In this study, Emily Byrne Curtis explores as her subject lenses, spectacles, aventurine glass, and windows found in China from the sixteenth century. She traces their technological development back to the glassworks in Murano, Venice, and explores their significance in terms of Venice's commerce with China. Because glassware also figured among the gifts which three papal legates from the Vatican presented to the Kangxi and Yongzheng emperors, the author examines many documents from the archives in Rome and the Vatican; the study therefore touches, to an extent, on the history of the Catholic Church in China. Curtis also discusses in the volume some contemporary Chinese references and verses to European glassware, and in the case of enamel materials, she discloses the pronounced effect their use had upon the decor of Chinese porcelains.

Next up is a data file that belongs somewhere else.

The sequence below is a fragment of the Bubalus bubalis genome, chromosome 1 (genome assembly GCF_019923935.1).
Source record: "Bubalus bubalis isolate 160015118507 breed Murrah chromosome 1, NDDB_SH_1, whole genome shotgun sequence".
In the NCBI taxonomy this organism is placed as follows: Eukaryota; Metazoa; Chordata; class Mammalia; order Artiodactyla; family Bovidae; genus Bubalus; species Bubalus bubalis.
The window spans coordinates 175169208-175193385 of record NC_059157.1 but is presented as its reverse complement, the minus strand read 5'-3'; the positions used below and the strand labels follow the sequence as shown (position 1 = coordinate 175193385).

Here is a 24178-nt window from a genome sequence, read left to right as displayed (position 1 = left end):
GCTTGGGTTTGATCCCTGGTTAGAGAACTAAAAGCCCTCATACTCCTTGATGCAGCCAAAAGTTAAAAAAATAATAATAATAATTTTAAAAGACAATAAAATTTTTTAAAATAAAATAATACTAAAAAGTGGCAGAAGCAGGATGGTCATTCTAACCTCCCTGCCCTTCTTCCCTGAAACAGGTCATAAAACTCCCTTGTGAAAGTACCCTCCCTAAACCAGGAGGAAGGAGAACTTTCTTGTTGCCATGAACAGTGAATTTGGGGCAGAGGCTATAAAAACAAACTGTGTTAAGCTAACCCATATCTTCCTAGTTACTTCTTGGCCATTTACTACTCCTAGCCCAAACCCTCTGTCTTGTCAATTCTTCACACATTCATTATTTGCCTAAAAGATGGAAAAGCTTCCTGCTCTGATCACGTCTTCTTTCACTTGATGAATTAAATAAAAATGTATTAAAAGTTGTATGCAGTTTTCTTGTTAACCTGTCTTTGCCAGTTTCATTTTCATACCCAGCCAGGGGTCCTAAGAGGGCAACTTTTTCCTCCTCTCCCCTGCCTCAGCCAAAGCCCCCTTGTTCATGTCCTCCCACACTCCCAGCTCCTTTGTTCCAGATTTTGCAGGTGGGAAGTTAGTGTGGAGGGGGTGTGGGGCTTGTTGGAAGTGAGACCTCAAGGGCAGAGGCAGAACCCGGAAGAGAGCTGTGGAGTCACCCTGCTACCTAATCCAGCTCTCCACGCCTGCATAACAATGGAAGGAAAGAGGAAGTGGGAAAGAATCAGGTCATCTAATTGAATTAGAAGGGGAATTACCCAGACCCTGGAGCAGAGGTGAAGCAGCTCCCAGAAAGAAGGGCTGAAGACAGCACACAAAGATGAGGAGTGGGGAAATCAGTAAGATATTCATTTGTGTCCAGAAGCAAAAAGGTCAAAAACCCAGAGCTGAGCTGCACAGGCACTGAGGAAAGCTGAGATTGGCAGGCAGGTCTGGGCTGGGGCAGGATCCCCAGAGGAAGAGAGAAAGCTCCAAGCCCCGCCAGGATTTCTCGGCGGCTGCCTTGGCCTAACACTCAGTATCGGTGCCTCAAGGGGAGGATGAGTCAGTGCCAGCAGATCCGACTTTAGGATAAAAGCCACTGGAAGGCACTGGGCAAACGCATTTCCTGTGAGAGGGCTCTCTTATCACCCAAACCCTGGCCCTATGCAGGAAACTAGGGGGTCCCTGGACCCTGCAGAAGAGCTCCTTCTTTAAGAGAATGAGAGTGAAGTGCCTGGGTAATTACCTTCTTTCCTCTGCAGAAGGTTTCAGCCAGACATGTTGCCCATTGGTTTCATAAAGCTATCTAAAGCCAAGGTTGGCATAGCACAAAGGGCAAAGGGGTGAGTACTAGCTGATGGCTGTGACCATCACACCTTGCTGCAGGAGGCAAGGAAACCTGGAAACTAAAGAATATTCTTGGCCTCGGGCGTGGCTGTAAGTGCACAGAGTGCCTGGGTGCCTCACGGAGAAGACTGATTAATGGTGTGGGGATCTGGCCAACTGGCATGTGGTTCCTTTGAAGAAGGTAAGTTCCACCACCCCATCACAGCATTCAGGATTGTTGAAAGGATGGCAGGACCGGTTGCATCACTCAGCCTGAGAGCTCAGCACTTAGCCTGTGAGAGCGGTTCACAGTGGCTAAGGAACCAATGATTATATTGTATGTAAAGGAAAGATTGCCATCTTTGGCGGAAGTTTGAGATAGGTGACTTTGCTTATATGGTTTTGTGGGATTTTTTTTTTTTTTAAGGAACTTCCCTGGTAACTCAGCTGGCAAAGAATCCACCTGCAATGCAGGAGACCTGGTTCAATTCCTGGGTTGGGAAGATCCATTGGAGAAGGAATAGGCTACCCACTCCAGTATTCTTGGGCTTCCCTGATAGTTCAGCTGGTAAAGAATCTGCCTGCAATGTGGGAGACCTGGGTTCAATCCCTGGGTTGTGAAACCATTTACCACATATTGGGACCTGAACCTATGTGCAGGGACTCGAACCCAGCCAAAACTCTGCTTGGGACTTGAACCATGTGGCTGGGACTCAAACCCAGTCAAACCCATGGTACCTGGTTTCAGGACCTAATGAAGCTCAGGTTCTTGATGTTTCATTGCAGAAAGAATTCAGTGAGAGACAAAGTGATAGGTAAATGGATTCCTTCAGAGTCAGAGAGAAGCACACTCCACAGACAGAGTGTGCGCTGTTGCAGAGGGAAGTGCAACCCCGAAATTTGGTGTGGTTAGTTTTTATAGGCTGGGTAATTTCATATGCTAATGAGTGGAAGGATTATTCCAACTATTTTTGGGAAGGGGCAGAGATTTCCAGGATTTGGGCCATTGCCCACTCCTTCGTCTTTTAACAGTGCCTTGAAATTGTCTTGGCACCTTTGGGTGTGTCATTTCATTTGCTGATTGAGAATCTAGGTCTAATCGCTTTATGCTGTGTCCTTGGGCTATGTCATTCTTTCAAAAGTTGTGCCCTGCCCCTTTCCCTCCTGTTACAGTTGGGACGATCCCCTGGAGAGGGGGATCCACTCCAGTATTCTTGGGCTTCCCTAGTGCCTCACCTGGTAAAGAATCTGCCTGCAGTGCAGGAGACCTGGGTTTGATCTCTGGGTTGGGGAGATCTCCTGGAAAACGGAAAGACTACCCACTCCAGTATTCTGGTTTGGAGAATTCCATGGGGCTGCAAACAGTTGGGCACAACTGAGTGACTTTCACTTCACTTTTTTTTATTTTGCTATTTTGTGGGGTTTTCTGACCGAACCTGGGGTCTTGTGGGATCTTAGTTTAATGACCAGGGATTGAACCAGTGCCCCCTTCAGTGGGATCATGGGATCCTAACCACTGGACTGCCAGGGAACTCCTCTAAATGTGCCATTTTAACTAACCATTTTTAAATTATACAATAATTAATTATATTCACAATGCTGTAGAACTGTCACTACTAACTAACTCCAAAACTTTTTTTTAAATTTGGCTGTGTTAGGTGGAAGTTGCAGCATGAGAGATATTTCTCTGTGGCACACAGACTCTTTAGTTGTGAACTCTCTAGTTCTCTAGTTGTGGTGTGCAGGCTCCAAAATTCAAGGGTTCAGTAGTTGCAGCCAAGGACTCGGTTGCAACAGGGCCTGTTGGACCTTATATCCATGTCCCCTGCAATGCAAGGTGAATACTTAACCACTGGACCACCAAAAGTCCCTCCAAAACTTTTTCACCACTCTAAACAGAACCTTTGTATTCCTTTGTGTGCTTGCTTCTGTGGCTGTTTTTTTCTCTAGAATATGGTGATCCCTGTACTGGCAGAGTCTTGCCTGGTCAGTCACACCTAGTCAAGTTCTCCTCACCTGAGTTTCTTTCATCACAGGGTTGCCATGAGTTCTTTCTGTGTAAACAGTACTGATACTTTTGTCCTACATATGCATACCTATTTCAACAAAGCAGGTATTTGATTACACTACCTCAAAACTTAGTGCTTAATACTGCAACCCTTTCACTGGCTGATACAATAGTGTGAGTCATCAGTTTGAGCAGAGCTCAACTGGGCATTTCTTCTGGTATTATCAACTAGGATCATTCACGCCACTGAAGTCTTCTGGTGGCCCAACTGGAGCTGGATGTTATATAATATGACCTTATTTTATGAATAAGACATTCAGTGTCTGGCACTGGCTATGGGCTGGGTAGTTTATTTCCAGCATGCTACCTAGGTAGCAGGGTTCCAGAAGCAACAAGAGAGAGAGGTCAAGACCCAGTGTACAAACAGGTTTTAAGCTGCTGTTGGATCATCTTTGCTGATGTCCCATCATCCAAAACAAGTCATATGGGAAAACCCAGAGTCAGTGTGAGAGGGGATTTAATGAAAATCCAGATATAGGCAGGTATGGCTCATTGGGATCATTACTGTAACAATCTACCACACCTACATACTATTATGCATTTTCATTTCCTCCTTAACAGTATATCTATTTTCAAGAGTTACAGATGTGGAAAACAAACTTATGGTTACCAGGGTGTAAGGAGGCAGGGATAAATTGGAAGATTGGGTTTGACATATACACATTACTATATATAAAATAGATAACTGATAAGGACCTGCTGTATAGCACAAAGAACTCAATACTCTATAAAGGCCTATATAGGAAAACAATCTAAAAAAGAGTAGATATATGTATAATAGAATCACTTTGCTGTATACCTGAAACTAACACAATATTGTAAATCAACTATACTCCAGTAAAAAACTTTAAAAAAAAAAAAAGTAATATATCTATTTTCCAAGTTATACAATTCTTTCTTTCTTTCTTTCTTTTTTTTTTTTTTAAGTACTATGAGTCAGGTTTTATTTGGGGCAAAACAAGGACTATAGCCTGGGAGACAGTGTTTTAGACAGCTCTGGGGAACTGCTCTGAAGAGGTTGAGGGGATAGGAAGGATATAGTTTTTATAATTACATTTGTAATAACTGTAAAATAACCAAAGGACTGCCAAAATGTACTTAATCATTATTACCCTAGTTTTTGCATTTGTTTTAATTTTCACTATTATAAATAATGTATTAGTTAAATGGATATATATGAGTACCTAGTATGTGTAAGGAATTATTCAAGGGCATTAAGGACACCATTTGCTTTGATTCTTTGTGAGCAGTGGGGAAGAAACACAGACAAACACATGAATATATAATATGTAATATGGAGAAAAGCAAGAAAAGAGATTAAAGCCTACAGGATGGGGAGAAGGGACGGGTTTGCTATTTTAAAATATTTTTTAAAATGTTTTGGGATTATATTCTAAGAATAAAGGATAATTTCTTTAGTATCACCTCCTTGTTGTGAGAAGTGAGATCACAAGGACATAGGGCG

About the Author:
Emily Byrne Curtis is an independent scholar and author, whose essays on Chinese glass have appeared in the Palace Museum Journal, Beijing; Arts Asiatiques, Paris; Journal of Glass Studies, Corning, NY; and Transactions of the Oriental Ceramic Society, London. She is the author of Pure Brightness Shines Everywhere: The Glass of China (Ashgate, 2004).